Song of the Day, October 8: Rocket Man by Elton John

elton-john-rocket-manWorldSpaceWeekCelebrating World Space Week, October 4 – 10!

Today’s song is Rocket Man (I Think It’s Gonna Be A Long, Long Time) by Elton John. Composed with long-time collaborator Bernie Taupin, it is one of a curious series of lonely astronaut songs by diverse artists. While somewhat similar to David Bowie’s Space Oddity in theme, Taupin drew his inspiration from a Ray Bradbury short story. Curiously, John’s regular 70s producer, Gus Dudgeon, had also produced the Bowie single.

As with the best of the John/Taupin tracks, it’s a song of real humanity and emotion. The framework of the astronaut — who treats his amazing opportunity as a typical job and misses his family while he’s gone — works well as a metaphor for all kinds of alienation and loneliness. It’s a beautiful song, and John sings it with real passion.

And I think it’s gonna be a long, long, time
‘Til touchdown brings me ’round again to find
I’m not the man they think I am at home
Ah, no no no…
I’m a rocket man

Rocket Man was an early hit for Elton John. His fourth US Top 40, it went to #6; in the UK it made it to #2. Enjoy this classic track today.

Album of the Week, July 21: Goodbye Yellow Brick Road by Elton John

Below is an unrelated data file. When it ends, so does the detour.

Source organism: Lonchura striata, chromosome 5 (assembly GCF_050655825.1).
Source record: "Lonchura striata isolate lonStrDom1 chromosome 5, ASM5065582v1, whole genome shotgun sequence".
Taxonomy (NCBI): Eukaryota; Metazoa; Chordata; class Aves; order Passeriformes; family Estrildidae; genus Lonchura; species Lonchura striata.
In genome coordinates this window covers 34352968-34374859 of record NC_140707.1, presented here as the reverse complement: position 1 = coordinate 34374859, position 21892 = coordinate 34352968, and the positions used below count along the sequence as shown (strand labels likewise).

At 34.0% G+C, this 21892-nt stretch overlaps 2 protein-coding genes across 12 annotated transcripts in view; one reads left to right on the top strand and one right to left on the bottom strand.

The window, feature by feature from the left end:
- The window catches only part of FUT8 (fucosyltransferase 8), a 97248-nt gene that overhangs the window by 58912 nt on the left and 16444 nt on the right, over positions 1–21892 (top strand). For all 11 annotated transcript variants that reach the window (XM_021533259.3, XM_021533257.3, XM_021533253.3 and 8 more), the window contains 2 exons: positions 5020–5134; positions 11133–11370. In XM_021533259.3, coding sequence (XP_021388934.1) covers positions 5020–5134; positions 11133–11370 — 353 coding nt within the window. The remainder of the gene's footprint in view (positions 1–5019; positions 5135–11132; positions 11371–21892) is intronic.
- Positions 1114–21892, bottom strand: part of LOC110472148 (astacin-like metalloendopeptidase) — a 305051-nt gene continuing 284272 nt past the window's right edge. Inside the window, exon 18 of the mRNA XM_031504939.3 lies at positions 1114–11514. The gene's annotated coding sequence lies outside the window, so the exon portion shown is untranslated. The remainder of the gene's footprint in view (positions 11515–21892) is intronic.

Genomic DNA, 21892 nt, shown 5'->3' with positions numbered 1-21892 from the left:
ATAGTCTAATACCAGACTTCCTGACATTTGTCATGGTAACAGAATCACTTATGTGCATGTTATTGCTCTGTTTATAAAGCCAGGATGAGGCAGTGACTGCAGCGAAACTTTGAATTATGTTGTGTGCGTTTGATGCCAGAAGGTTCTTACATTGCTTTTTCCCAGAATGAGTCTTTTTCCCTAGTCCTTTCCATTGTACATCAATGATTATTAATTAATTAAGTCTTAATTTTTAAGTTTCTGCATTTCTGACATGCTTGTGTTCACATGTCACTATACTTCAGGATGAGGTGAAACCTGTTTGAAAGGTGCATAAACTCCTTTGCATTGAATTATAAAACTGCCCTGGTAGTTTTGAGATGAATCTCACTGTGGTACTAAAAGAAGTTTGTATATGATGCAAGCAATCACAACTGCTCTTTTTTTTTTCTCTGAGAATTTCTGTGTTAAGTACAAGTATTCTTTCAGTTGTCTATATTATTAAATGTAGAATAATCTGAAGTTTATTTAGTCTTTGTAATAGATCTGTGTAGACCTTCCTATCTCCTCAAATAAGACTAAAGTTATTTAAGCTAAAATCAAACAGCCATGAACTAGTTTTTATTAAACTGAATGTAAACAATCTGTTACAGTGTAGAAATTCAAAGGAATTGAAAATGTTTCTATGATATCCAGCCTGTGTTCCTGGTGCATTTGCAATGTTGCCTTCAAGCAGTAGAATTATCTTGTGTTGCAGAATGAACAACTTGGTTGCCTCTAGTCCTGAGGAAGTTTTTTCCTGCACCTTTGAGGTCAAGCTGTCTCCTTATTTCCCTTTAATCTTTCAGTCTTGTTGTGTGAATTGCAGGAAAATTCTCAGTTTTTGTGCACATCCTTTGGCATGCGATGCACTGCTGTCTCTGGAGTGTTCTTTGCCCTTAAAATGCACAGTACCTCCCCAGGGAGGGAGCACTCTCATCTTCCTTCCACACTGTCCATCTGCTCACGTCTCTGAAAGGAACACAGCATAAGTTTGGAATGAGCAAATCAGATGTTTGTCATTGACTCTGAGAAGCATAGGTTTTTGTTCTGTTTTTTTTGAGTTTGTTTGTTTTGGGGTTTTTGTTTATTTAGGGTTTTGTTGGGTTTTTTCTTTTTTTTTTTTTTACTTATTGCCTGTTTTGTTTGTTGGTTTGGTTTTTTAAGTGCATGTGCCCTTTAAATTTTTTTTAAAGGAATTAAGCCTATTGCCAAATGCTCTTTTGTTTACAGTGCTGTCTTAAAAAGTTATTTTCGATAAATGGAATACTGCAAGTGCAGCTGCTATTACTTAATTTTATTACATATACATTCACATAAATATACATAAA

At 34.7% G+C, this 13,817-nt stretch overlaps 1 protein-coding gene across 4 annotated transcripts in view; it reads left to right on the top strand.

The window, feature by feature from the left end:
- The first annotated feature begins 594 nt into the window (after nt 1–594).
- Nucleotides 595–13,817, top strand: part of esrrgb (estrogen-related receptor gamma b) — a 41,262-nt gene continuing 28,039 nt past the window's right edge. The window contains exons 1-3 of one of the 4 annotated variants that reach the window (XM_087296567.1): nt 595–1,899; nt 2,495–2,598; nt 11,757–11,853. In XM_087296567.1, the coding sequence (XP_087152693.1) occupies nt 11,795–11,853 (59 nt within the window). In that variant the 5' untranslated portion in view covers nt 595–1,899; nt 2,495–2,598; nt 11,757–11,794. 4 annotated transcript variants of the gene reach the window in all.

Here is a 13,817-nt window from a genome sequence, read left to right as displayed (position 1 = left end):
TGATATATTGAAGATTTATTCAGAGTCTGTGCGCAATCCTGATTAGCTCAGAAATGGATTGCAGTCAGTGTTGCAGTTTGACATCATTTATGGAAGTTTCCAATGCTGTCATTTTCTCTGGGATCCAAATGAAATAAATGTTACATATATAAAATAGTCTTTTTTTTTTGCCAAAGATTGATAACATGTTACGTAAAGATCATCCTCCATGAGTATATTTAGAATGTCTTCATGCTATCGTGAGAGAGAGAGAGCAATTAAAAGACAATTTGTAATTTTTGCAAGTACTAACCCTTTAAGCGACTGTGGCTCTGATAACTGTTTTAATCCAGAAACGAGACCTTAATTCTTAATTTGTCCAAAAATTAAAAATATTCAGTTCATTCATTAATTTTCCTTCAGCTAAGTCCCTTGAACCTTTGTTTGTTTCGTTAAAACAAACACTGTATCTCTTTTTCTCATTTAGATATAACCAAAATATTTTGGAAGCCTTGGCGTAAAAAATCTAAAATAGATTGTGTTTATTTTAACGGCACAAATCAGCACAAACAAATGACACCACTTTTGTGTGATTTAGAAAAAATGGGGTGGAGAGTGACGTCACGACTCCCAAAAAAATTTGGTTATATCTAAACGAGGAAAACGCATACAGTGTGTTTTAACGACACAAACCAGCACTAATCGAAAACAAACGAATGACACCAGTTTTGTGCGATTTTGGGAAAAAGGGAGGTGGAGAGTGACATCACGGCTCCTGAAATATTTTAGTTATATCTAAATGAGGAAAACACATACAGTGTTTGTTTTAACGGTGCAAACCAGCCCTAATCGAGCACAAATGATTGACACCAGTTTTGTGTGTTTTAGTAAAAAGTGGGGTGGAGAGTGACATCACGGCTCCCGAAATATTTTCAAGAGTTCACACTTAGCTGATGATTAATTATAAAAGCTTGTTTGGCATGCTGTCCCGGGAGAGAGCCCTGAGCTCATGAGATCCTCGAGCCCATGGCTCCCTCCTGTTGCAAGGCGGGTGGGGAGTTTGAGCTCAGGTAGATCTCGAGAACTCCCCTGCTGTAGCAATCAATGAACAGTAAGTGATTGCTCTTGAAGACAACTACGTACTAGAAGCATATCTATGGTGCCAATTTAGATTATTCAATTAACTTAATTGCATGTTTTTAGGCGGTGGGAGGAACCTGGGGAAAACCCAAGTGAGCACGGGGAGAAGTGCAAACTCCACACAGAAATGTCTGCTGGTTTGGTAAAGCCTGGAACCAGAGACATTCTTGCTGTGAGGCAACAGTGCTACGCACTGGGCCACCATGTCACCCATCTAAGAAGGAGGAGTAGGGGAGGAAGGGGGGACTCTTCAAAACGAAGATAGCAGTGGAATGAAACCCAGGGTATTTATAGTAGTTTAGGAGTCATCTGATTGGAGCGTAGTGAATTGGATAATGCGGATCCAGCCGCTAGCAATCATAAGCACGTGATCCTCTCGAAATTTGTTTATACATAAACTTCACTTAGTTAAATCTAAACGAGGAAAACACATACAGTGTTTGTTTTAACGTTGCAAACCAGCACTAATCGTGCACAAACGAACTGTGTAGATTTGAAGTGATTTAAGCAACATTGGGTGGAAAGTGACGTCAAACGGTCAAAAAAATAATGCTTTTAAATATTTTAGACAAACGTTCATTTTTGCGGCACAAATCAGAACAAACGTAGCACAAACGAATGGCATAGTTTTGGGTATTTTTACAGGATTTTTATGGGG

EltonGYBRBy 1973, Elton John’s star was clearly ascendant. Reginald Kenneth Dwight was born in Middlesex in 1947. By the age of 15 he was playing piano and singing in pubs. His first band, Bluesology, became the backing group for Long John Baldry. When the band broke up, Dwight partnered with lyricist Bernie Taupin in 1967 as staff songwriters for Dick James; he assumed a new name, honoring his former bandmates Elton Dean and Long John Baldry. The songwriting team was fairly successful and the newly minted Elton John decided to pursue his own career with his lyrical partner. From 1969 to 1972, he recorded seven albums and released a number of singles with good success in the UK and US. Both Honky Chateau and Don’t Shoot Me, I’m Only the Piano Player went to #1 on the Album chart and Crocodile Rock from the latter became his first US chart-topping single. In May 1973, he went to Jamaica to work on his next album, taking a stack of lyrics from Taupin. Circumstances on the island were not conducive to recording, so he took his music back to France, where he had recorded his last two discs and created a tour de force.